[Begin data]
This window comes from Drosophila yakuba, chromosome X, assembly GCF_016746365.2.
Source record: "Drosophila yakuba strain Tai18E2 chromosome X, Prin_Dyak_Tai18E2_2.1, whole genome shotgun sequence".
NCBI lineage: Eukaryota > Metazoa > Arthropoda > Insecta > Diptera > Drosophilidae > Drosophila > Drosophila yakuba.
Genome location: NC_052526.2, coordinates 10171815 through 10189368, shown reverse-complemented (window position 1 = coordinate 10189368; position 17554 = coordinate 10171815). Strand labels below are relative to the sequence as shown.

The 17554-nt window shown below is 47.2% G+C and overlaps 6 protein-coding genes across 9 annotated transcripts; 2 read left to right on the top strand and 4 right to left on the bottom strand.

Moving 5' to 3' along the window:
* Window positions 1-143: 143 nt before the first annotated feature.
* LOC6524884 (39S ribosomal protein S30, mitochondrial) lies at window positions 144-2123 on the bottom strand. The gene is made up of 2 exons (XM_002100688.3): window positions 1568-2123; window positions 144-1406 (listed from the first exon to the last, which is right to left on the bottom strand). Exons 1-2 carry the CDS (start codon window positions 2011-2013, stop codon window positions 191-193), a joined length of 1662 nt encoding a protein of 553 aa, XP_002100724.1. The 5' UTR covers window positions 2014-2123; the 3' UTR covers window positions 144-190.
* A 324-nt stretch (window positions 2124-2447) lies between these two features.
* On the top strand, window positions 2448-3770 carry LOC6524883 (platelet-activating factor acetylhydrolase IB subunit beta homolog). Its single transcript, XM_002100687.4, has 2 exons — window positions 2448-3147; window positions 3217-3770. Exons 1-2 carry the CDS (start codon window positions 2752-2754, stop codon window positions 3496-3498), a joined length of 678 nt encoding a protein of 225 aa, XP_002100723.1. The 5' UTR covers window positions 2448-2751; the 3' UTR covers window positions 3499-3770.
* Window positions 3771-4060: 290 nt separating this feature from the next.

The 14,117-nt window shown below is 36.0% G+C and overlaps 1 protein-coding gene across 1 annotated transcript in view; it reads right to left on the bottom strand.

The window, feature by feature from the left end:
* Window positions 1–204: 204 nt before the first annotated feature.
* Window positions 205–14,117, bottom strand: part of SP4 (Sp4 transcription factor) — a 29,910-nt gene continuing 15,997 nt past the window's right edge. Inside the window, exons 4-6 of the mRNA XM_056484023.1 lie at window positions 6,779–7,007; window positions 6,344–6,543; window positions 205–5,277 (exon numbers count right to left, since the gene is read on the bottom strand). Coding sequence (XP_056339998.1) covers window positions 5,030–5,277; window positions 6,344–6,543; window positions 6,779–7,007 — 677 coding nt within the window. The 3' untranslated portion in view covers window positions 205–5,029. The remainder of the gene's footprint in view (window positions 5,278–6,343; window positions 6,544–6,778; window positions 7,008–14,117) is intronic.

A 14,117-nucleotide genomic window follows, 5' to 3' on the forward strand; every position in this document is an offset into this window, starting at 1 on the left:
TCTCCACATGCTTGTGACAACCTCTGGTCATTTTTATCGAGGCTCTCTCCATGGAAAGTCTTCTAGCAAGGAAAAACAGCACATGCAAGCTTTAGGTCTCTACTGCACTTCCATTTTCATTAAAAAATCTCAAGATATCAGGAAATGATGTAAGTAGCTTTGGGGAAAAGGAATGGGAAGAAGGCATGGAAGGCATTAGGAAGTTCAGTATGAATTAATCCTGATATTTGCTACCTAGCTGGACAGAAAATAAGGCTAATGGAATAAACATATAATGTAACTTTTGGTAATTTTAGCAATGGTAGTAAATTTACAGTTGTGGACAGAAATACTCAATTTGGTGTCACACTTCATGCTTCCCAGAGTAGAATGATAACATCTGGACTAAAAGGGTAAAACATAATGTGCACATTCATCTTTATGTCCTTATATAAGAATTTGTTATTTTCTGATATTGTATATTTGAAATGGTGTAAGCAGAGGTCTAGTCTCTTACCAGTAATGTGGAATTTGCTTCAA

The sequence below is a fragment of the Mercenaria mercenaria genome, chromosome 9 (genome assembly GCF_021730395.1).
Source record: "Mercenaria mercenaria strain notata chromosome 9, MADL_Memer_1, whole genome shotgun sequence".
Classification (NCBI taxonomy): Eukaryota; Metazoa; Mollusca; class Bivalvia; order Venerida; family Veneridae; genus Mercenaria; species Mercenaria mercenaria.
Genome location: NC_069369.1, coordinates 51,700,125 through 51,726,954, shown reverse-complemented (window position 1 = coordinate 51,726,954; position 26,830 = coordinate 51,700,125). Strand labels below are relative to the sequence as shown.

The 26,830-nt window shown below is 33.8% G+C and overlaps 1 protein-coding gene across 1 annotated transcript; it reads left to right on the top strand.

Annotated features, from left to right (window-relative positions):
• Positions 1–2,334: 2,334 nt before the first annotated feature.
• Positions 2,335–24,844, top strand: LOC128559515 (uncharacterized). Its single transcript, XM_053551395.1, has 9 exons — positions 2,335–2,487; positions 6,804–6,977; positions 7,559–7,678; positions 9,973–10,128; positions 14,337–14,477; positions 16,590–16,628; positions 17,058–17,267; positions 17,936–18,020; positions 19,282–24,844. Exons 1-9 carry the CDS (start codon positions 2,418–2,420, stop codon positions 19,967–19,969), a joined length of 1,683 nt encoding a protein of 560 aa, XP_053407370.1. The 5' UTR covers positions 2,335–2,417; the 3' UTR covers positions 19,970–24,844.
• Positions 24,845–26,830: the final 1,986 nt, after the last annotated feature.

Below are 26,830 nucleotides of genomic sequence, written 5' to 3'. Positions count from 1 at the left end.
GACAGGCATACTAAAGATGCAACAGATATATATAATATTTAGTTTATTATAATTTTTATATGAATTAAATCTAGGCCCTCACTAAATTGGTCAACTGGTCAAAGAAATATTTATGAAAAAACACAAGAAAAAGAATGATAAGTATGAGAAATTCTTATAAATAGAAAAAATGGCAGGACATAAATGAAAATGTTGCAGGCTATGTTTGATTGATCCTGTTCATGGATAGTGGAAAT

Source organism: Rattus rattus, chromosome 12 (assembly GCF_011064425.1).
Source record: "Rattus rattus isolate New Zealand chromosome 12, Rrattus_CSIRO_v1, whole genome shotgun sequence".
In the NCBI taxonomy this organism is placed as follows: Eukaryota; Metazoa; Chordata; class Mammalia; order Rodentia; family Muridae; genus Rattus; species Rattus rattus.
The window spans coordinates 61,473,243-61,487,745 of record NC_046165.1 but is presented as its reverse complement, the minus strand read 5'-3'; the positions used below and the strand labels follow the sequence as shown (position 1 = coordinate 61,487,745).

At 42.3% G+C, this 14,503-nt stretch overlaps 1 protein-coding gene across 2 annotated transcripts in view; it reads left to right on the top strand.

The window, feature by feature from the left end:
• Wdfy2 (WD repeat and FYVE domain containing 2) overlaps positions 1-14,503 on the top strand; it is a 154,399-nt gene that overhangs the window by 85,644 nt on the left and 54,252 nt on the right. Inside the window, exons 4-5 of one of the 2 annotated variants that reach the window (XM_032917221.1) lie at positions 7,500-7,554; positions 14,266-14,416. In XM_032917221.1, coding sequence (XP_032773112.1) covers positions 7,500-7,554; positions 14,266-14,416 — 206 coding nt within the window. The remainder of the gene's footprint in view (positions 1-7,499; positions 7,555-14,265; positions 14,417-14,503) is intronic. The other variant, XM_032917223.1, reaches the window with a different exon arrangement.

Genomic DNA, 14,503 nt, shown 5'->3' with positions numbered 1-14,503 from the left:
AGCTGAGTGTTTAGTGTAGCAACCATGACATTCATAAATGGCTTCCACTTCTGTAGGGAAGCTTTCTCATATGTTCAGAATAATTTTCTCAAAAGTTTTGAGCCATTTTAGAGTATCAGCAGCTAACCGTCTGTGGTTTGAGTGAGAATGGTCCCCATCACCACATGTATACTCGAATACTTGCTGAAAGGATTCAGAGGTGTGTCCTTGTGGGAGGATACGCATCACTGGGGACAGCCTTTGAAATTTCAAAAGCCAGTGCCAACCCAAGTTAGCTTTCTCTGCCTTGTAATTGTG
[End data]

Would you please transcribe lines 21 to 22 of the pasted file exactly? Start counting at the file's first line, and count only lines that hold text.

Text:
Genome location: NC_069369.1, coordinates 51,700,125 through 51,726,954, shown reverse-complemented (window position 1 = coordinate 51,726,954; position 26,830 = coordinate 51,700,125). Strand labels below are relative to the sequence as shown.

The 26,830-nt window shown below is 33.8% G+C and overlaps 1 protein-coding gene across 1 annotated transcript; it reads left to right on the top strand.